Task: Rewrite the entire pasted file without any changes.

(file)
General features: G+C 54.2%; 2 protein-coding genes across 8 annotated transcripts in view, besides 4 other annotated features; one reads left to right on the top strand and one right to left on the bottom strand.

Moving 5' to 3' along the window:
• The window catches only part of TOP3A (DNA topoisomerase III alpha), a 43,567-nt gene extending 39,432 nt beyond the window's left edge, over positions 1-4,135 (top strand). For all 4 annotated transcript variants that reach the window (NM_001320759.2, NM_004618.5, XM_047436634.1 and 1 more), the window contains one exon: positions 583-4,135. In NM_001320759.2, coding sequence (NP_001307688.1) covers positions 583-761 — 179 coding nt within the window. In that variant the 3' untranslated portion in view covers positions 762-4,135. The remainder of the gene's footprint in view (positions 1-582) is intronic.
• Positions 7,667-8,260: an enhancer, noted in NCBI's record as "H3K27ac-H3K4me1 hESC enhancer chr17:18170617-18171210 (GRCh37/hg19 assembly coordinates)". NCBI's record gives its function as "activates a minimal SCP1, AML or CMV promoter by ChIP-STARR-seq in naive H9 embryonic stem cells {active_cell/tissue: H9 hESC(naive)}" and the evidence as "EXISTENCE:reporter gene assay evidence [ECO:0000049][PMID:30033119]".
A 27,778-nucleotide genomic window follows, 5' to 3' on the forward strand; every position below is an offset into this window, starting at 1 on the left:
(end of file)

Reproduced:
General features: G+C 54.2%; 2 protein-coding genes across 8 annotated transcripts in view, besides 4 other annotated features; one reads left to right on the top strand and one right to left on the bottom strand.

Moving 5' to 3' along the window:
• The window catches only part of TOP3A (DNA topoisomerase III alpha), a 43,567-nt gene extending 39,432 nt beyond the window's left edge, over positions 1-4,135 (top strand). For all 4 annotated transcript variants that reach the window (NM_001320759.2, NM_004618.5, XM_047436634.1 and 1 more), the window contains one exon: positions 583-4,135. In NM_001320759.2, coding sequence (NP_001307688.1) covers positions 583-761 — 179 coding nt within the window. In that variant the 3' untranslated portion in view covers positions 762-4,135. The remainder of the gene's footprint in view (positions 1-582) is intronic.
• Positions 7,667-8,260: an enhancer, noted in NCBI's record as "H3K27ac-H3K4me1 hESC enhancer chr17:18170617-18171210 (GRCh37/hg19 assembly coordinates)". NCBI's record gives its function as "activates a minimal SCP1, AML or CMV promoter by ChIP-STARR-seq in naive H9 embryonic stem cells {active_cell/tissue: H9 hESC(naive)}" and the evidence as "EXISTENCE:reporter gene assay evidence [ECO:0000049][PMID:30033119]".
A 27,778-nucleotide genomic window follows, 5' to 3' on the forward strand; every position below is an offset into this window, starting at 1 on the left: